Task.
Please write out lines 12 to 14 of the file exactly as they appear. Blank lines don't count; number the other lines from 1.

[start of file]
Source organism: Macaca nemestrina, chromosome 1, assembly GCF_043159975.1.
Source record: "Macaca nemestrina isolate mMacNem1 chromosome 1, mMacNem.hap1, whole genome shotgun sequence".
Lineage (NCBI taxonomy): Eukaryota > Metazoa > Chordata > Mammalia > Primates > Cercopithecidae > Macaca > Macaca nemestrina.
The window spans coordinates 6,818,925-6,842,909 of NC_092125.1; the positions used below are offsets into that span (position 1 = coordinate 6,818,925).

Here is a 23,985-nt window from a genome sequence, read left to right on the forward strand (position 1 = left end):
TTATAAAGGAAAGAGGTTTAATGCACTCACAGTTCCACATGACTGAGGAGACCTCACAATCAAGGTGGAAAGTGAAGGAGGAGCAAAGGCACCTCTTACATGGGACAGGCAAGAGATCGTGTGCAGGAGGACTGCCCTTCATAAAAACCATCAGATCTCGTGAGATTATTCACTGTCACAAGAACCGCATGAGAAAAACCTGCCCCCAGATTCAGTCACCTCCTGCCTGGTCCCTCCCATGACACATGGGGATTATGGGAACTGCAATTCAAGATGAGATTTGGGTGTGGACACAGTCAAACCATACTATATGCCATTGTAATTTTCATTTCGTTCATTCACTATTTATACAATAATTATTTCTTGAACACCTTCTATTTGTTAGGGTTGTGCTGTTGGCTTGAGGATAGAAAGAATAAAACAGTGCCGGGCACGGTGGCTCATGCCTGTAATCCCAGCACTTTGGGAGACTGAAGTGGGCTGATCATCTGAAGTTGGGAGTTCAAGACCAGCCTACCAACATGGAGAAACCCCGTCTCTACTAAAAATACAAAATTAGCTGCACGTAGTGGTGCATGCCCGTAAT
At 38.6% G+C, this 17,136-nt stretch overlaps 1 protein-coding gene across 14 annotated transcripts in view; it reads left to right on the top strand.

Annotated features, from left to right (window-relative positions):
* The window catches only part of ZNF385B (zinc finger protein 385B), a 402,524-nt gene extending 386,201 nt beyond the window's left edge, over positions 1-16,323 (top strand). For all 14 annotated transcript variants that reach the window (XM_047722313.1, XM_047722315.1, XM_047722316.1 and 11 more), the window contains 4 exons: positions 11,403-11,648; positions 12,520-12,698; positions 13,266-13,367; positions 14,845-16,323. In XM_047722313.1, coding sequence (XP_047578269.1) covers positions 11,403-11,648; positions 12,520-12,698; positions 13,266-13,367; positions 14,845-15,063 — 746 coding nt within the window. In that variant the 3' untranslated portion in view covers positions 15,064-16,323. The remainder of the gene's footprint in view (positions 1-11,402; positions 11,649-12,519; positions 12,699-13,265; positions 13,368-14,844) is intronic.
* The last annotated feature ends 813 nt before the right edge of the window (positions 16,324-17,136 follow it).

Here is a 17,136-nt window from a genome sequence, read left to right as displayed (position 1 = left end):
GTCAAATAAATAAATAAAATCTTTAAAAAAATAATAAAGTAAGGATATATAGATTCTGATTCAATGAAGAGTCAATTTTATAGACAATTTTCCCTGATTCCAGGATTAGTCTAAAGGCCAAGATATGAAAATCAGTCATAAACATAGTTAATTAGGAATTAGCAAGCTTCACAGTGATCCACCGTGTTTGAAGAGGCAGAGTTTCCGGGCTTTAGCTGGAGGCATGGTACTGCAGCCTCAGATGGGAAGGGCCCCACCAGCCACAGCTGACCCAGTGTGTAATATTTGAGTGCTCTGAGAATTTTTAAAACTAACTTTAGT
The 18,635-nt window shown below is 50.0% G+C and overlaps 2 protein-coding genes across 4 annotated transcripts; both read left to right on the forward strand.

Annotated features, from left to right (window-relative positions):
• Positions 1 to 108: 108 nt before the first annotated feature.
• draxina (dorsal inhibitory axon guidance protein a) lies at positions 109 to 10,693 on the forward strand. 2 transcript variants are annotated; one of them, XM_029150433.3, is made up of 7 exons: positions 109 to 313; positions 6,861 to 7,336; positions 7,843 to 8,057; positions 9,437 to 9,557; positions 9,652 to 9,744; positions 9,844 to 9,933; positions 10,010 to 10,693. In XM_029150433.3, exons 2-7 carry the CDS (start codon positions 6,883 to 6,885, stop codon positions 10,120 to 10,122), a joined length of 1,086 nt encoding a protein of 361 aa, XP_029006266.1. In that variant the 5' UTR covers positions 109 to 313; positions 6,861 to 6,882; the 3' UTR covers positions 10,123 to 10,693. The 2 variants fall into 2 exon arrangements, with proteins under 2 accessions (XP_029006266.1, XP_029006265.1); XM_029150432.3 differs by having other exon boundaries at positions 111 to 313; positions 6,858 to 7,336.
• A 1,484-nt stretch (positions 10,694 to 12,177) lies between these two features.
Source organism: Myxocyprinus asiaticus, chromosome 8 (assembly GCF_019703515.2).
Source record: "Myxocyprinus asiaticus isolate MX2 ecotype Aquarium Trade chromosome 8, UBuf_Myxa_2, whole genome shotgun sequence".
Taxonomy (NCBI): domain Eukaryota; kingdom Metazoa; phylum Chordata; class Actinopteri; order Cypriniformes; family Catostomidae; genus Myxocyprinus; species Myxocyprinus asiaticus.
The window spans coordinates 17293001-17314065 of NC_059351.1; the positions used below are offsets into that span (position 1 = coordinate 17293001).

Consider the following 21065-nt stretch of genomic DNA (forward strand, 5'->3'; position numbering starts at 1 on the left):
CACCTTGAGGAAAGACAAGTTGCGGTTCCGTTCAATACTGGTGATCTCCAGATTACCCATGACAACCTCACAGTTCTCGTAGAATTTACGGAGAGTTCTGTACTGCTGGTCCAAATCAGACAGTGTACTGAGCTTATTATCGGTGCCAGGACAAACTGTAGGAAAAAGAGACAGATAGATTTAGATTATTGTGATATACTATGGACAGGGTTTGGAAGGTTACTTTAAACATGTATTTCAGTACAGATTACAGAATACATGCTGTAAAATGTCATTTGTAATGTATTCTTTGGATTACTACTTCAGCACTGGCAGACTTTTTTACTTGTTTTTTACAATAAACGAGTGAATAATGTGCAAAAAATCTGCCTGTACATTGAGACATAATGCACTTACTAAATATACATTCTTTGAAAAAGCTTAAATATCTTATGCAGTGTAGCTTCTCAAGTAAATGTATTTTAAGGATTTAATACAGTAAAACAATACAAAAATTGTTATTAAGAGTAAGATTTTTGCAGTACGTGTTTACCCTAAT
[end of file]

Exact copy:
GTCAAATAAATAAATAAAATCTTTAAAAAAATAATAAAGTAAGGATATATAGATTCTGATTCAATGAAGAGTCAATTTTATAGACAATTTTCCCTGATTCCAGGATTAGTCTAAAGGCCAAGATATGAAAATCAGTCATAAACATAGTTAATTAGGAATTAGCAAGCTTCACAGTGATCCACCGTGTTTGAAGAGGCAGAGTTTCCGGGCTTTAGCTGGAGGCATGGTACTGCAGCCTCAGATGGGAAGGGCCCCACCAGCCACAGCTGACCCAGTGTGTAATATTTGAGTGCTCTGAGAATTTTTAAAACTAACTTTAGT
The 18,635-nt window shown below is 50.0% G+C and overlaps 2 protein-coding genes across 4 annotated transcripts; both read left to right on the forward strand.

Annotated features, from left to right (window-relative positions):